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Suggested Learning

Who's raising the bar?

 By Rob Darracott

Coronavirus has taken its toll on awards ceremonies. We’ve had virtual TV Baftas and Emmys, and many industry events have gone digital this year, with varying degrees of success.

The winners of the Independent Community Pharmacist Awards for 2020 won’t now be revealed until next year: the Houses of Parliament-hosted ceremony has been postponed until February. The Recognition of Excellence award winners have just been announced online by my colleague Helena Beer over at Training Matters. No ceremony this year, but the prizes have been delivered, and you can read about the achievements of some amazing pharmacy support staff in this month’s TM magazine.

Of course, it’s nice to win an award, but being singled out and recognised by your peers for the work you do, or for the lives you change, is not why people do this job. Sharing ideas and achievements might foster a sense of pride – and in pharmacy we don’t make enough time to celebrate innovation, outcomes and success – but inspiring and motivating others who follow in your footsteps is a more lasting tribute. 

It’s not easy to win awards these days, either. Long gone are the days when half a side of A4 and a passing interest in asthma technique might get you the nod. Those who come out on top these days have generally come through pretty stiff competition.

As a judge in the past, I have recommended that to name a winner from a poor field would be unfair on deserving winners in other categories, and diminish the awards themselves. More recently, I’ve had to spend hours grading entries for presentation, originality and delivery on objectives because to decide subjectively who deserved the gold star was all but impossible in a pile of excellent submissions.

For editors, awards fulfil another purpose. The winners, the highly commendeds and the runners up are the story makers. They’re the builders of the future, the professional heroes who show what can be done, how pharmacy in a community can be. The people who spot an opportunity, who manage superbly in a crisis or who go the extra mile, not because someone is watching, but because it is what they do.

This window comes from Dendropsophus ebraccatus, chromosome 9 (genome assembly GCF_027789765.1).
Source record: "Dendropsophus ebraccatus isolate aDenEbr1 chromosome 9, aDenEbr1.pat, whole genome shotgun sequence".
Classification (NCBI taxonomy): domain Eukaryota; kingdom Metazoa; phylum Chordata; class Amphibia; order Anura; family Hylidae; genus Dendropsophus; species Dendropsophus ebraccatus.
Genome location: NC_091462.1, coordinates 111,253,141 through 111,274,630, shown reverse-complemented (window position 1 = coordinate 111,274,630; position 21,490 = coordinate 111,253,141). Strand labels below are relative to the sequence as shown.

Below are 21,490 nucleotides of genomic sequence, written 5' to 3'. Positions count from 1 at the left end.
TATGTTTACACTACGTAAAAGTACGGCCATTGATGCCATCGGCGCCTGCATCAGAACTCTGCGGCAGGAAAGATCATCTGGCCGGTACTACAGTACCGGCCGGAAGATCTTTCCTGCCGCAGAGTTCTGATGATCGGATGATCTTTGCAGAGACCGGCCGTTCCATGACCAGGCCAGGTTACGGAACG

Those people give us the opportunity to write positively about our readers, to tell their stories because healthcare is a people business, and nothing gets magazines more read than stories that have people at their heart.

The coronavirus has been a blight on 2020, but it has also shown community pharmacy at its best. This year, therefore, it is particularly unfortunate that we will miss the chance to celebrate the very best together. But I’m going to devote more space to the brightest and best of community pharmacy instead. Watch this space.

PS: Thank you too for voting in this year’s Most Valuable Product Awards, supported by P3pharmacy, Pharmacy Magazine and Training Matters. We know, because we’ve seen the emails, that manufacturers of the winning products are as pleased as the winners of the pharmacy awards. You’ll find details of the products you voted most valuable through the tab at the top of this page.




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